Why 3 sentences?

One sentence to frame the problem. Another to convey your idea. I give myself one extra, just in case.

But the intent is absolutely not to explain the idea in full but a bare glimpse of it. Your sentences need to be short, simple. I do not mind sentences which never end when reading Fyodor Dostoevsky’s Crime and Punishment but I do not receive the same pleasure by reading a complicated sentence structure and flowery words in a Business Document.

Here is an illustration:

Problem: People do not want to take an extra trip to get their cars cleaned. Solution: We can provide car wash services in all popular malls. Cars can be cleaned while people shop. Resist the temptation to say any more. Some of my held back sentences were:

  • This will increase the profits of shops in malls.

  • People will tend to visit malls more

  • We do not have to invest anything extra in security. We can leverage Malls’ security

  • Reduced cost in marketing. A simple banner at the entrance would do

And I could go on. Believe me the temptation to reveal what a brilliant idea it is and how much you have thought about it is irresistible, but try it anyway.

Detailing in a million pages, or as much as you need.

Before we begin talking about this stage, let me make it clear that the output is completely disposable. I use this stage for nothing but to get more ideas as I write, and then review. This is just how I do it, but feel free to skip.

I begin by focusing on three key parts. Starting with the Why, to talking about the What, and then possibly dipping my toes into the How.

I try to gather market research to verify and make a story for the “Why”. I have everything and more to convince anybody here of why this idea and Product makes sense. This stage is less thinking and more compilation of cohesive data.

While I tap away to capture the “What” that’s usually when some framework or constructs begin to emerge.

Constructs

Constructs are one abstraction level above UX. They lay down the key concepts that represent your idea to completeness. The primary constructs of your Products help determine your User experience to a great extent.

Let me use an example to explain further.

If Google Drive were to be used to store an organization’s documents, how would you design the experience to ensure that the document is visible to only the right folks in the organization?

  1. You could define the authorization and controls as you upload a document, or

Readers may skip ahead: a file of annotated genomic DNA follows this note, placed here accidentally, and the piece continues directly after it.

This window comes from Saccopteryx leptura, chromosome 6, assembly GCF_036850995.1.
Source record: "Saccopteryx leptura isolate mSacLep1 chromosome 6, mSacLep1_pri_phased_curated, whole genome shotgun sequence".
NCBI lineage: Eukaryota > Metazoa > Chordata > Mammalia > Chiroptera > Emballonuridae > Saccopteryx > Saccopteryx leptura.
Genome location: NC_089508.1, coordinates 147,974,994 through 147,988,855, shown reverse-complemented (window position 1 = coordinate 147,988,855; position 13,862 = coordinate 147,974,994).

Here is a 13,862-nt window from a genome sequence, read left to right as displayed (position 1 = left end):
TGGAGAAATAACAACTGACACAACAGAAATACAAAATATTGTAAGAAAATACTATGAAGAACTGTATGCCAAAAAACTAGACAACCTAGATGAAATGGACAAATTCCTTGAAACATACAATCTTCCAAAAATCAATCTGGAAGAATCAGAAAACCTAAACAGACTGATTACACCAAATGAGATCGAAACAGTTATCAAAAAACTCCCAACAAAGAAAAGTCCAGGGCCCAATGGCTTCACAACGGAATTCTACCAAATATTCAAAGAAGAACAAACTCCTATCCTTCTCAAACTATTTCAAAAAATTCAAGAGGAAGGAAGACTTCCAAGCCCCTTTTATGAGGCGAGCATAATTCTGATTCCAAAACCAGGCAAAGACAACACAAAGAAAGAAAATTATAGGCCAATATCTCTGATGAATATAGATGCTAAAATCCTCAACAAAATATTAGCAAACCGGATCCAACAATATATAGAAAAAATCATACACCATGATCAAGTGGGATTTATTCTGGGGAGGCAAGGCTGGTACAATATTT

2. You could define the authorization and control of the underlying folder and every added document inherits the settings, or

  3. Number of other creative ways we could possibly solve this..

The ideas of points 1 &2 can be represented in a 2x2 matrix as below:


You have now been able to define the constructs that would affect the direction of your user experience — the interesting ones being explicit declaration per document, and automatic management per folder.

Chop, Chop, Chop

The final step where we are almost there, is putting the final pen to the expensive paper. The ideas are already drawn, the constructs ready. By this time you would already have filtered the content you want to write.

If you aren’t sure yet, ask yourself the question — Would this sentence/paragraph help a first time reader understand the concept?

There are a lot of things in the predecessor documents that you would be really proud of. Maybe the details, the complex algorithms, the beautiful AI model powering it. And, if you are like me, sometimes you want to mention things you are really proud of but they might not be essential to the purpose of the document.

Edit till the document falls together into place into an easy to follow and represents your ideas and nothing else. And there! You have your effective six-pager.

A few words of caution:

  1. It’s perfectly okay and even advised to have a separate — bigger, more detailed documentation for your development teams.

  2. The six-pager is not effective to represent the elaborate “Hows” of your concepts and ideas.

  3. A good idea I sometimes follow is preparing a longer documentation with the first six pages acting as the hero of this story, and the rest dedicated to adding the required details for my technical teams. This helps me maintain lesser documentation per Product/feature and ensure higher consistency than managing multiple documents.

Hope the Article adds something more to your repertoire of expertise!